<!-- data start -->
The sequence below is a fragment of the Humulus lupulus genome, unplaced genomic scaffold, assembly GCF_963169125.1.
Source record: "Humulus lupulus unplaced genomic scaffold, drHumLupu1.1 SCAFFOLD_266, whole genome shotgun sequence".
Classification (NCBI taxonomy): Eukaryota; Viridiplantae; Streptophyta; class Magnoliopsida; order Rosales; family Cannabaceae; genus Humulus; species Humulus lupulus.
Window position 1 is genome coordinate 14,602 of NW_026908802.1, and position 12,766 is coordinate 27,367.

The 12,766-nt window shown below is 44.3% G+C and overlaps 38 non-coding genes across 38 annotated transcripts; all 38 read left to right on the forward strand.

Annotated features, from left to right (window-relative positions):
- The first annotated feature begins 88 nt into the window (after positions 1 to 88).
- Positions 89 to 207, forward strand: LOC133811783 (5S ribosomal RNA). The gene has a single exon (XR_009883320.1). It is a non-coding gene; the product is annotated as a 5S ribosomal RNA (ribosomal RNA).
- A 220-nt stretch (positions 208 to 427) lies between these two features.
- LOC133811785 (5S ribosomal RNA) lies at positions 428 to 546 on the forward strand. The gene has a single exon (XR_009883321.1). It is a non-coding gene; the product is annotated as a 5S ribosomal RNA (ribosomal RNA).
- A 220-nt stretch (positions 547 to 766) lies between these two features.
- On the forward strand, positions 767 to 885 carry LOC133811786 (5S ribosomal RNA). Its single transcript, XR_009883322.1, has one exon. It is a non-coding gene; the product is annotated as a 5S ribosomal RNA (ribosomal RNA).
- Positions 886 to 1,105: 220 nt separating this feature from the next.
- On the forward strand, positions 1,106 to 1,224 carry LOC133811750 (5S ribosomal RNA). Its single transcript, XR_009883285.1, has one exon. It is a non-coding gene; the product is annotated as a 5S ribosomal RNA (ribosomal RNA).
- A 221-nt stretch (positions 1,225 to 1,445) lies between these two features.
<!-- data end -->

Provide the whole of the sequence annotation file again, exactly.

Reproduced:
The sequence below is a fragment of the Humulus lupulus genome, unplaced genomic scaffold, assembly GCF_963169125.1.
Source record: "Humulus lupulus unplaced genomic scaffold, drHumLupu1.1 SCAFFOLD_266, whole genome shotgun sequence".
Classification (NCBI taxonomy): Eukaryota; Viridiplantae; Streptophyta; class Magnoliopsida; order Rosales; family Cannabaceae; genus Humulus; species Humulus lupulus.
Window position 1 is genome coordinate 14,602 of NW_026908802.1, and position 12,766 is coordinate 27,367.

The 12,766-nt window shown below is 44.3% G+C and overlaps 38 non-coding genes across 38 annotated transcripts; all 38 read left to right on the forward strand.

Annotated features, from left to right (window-relative positions):
- The first annotated feature begins 88 nt into the window (after positions 1 to 88).
- Positions 89 to 207, forward strand: LOC133811783 (5S ribosomal RNA). The gene has a single exon (XR_009883320.1). It is a non-coding gene; the product is annotated as a 5S ribosomal RNA (ribosomal RNA).
- A 220-nt stretch (positions 208 to 427) lies between these two features.
- LOC133811785 (5S ribosomal RNA) lies at positions 428 to 546 on the forward strand. The gene has a single exon (XR_009883321.1). It is a non-coding gene; the product is annotated as a 5S ribosomal RNA (ribosomal RNA).
- A 220-nt stretch (positions 547 to 766) lies between these two features.
- On the forward strand, positions 767 to 885 carry LOC133811786 (5S ribosomal RNA). Its single transcript, XR_009883322.1, has one exon. It is a non-coding gene; the product is annotated as a 5S ribosomal RNA (ribosomal RNA).
- Positions 886 to 1,105: 220 nt separating this feature from the next.
- On the forward strand, positions 1,106 to 1,224 carry LOC133811750 (5S ribosomal RNA). Its single transcript, XR_009883285.1, has one exon. It is a non-coding gene; the product is annotated as a 5S ribosomal RNA (ribosomal RNA).
- A 221-nt stretch (positions 1,225 to 1,445) lies between these two features.